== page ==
Nearly 300 constitutional, immigration, administrative, and international law professors and scholars recently provided legal analysis concluding this administration’s threat to withhold federal funding from sanctuary cities is unconstitutional under the spending clause and Tenth Amendment of the U.S. Constitution.

Many of the underlying legal arguments cited today by the Attorney General are in fact, false, including the Attorney General’s claim that sanctuary policies violate federal law, that local jurisdictions are legally obligated to respond to federal detainer requests, and that the U.S. Department of Justice may legally withhold or terminate grants to sanctuary jurisdictions.

As stated in the law professor letter:

  • “’[S]anctuary’ policies that direct local law enforcement agencies to refrain from collecting immigration information or to decline detainers requesting prolonged detention do not violate 8 U.S.C. § 1373.”
  • “Congress nor [the] Administration can force ‘sanctuary’ jurisdictions to enforce federal immigration law by directing them to rescind their ‘sanctuary’ policies.”
  • “Sanctuary” policies represent legal exercise of local authority as local jurisdictions are “exercising their reserved constitutional authority under the Tenth Amendment to promote the health, safety, and welfare of their residents.”

Cecilia Wang, Deputy Legal Director of the ACLU:

Phil Wolgin, Managing Director for the Immigration Policy team at American Progress:


Javier H. Valdés, Co-Executive Director of Make the Road New York:

Attorney General Sessions continues to show that he is not worthy of his title. By trying to attack jurisdictions that take affirmative steps to protect immigrants and keep all Americans safer, he continues to pander to nativists and white supremacists’ basest urges. But this approach will not work. Immigrant communities are here to stay and will resist every step of the way. And we’re confident that New York City and other pro-immigrant cities and states will hold the line against this policy of hate.”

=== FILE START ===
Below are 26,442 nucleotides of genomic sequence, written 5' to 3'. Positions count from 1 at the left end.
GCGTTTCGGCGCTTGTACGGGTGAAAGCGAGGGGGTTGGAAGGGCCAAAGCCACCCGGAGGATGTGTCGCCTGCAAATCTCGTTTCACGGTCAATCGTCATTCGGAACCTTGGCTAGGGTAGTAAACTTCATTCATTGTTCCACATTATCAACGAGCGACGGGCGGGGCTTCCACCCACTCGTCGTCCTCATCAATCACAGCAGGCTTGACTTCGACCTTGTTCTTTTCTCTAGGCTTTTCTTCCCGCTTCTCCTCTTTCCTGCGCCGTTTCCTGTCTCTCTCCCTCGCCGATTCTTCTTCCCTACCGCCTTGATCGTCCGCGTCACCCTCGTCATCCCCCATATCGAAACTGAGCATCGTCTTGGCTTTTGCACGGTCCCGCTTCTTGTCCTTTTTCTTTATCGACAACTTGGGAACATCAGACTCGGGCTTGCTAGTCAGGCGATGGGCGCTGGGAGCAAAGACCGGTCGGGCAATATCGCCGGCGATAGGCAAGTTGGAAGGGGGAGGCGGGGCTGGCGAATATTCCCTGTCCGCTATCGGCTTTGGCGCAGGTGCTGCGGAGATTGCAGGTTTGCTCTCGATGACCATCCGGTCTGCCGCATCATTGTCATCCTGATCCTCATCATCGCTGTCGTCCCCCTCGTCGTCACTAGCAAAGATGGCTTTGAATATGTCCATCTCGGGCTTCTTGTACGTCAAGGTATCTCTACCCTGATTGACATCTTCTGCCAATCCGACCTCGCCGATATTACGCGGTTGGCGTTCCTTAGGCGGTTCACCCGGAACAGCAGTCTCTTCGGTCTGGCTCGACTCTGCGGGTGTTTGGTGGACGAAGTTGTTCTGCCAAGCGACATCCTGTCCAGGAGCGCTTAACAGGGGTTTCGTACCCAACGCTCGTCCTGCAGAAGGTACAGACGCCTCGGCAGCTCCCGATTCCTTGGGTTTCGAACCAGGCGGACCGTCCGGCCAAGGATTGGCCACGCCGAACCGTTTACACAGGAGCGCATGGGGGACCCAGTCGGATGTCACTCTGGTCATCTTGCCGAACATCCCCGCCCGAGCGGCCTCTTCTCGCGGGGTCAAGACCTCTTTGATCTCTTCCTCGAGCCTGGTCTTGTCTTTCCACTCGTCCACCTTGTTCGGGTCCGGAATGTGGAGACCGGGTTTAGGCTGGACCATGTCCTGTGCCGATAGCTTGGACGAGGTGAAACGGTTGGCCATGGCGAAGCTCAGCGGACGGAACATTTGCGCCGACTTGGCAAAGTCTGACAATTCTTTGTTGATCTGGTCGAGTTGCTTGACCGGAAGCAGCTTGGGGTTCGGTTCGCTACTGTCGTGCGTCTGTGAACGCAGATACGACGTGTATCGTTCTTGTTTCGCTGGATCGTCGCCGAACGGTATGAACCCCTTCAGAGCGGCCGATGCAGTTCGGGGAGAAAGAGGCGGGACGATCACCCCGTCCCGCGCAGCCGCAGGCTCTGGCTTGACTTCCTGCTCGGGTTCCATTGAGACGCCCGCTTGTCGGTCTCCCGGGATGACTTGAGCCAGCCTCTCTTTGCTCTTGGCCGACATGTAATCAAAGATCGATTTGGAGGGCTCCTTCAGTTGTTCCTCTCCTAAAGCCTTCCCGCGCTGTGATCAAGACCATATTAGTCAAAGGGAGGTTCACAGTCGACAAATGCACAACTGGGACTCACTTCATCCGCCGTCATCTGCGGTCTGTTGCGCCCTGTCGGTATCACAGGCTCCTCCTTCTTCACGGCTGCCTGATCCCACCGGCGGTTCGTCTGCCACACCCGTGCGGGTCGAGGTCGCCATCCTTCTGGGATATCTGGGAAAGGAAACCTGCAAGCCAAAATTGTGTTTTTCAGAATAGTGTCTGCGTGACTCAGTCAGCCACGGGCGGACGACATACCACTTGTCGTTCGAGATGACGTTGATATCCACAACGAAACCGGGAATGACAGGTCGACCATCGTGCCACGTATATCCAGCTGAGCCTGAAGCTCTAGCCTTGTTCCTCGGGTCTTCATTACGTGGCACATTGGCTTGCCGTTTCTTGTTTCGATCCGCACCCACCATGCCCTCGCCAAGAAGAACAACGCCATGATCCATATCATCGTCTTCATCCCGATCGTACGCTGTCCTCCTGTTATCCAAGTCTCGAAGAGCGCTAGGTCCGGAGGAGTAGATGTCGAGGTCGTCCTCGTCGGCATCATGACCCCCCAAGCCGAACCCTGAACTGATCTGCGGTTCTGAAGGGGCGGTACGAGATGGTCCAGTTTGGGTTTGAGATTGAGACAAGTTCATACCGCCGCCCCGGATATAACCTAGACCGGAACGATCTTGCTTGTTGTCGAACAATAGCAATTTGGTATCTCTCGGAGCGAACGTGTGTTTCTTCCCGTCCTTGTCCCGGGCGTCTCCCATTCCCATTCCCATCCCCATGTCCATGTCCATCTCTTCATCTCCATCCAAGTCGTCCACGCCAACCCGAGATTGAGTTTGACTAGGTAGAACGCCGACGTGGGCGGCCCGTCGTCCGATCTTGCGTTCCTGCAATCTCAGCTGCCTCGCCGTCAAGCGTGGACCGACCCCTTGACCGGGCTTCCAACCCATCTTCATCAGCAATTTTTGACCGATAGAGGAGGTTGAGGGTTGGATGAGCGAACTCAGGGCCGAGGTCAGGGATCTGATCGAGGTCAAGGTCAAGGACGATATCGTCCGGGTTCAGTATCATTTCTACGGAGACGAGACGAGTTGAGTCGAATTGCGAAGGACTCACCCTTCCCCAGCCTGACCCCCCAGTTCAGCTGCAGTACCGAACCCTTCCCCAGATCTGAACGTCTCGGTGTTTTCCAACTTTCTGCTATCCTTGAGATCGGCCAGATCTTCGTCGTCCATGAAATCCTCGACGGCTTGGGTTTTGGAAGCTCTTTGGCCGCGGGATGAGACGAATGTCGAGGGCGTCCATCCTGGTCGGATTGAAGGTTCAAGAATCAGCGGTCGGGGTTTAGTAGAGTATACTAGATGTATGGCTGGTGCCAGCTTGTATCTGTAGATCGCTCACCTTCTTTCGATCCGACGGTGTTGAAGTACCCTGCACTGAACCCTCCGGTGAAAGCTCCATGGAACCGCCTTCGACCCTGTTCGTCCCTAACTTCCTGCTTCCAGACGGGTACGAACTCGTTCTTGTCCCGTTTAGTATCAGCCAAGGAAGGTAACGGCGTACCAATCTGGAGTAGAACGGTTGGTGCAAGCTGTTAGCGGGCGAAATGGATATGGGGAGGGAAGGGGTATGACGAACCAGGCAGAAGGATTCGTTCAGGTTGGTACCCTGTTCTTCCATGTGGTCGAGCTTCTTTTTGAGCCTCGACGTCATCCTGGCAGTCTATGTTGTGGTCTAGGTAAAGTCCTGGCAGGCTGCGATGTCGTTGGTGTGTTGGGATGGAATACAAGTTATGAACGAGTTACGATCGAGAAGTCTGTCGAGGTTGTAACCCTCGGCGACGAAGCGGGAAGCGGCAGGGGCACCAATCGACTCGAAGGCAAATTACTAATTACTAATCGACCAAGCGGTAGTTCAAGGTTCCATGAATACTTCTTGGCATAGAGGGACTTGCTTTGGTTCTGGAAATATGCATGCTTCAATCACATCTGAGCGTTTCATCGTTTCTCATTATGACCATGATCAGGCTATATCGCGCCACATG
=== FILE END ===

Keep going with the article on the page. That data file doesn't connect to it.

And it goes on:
Angelica Salas, executive director for CHIRLA:

There is absolutely no basis for the Attorney General’s arguments that immigrant-welcoming cities and states are less safe. On the contrary, local police and ICE collaboration can erode community’s trust in their local police and lead to unsafe communities. A 2013 study by the University of Illinois indicated 70% of undocumented immigrants would be less likely to contact law enforcement if they were victims of a crime and if they believed local police cooperated with ICE.

The AG is needlessly threatening to cut funding to cities for doing what every jurisdiction across the country should do: welcome diversity and ensure their local law enforcement builds strong bonds of trust and communication with all communities.

This threat is nothing more than bullying from a president who does not like to lose. The Trump Administration is engaging in fear mongering and possibly violating the constitution.”

Salvador G. Sarmiento of the National Day Laborer Organizing Network (NDLON):

The racist exploitation of tragedy helped propel Trump into office; and since occupying the White House, the Trump Administration has persisted in a divisive effort to make citizens scared of non-citizens and to make immigrants scared of government. The Trump Administration is now trying to make sanctuary cities scared too. Today, AG Sessions is bullying sanctuary cities by threatening to withhold money. Tomorrow, the head of Trump’s deportation force will take the unprecedented step of lobbying against California’s SB-54, proposed legislation to wall off immigration from criminal law enforcement.

Federal courts will vindicate the rights of cities to refuse Trump’s deportation agenda. They will also likely find Trump’s deportation policies in flagrant violation of the Constitution. But make no mistake about it: the political battle lines that have been drawn are between courage and fear. Now is a time to affirm our shared values.

Also view the statement from America’s Voice here.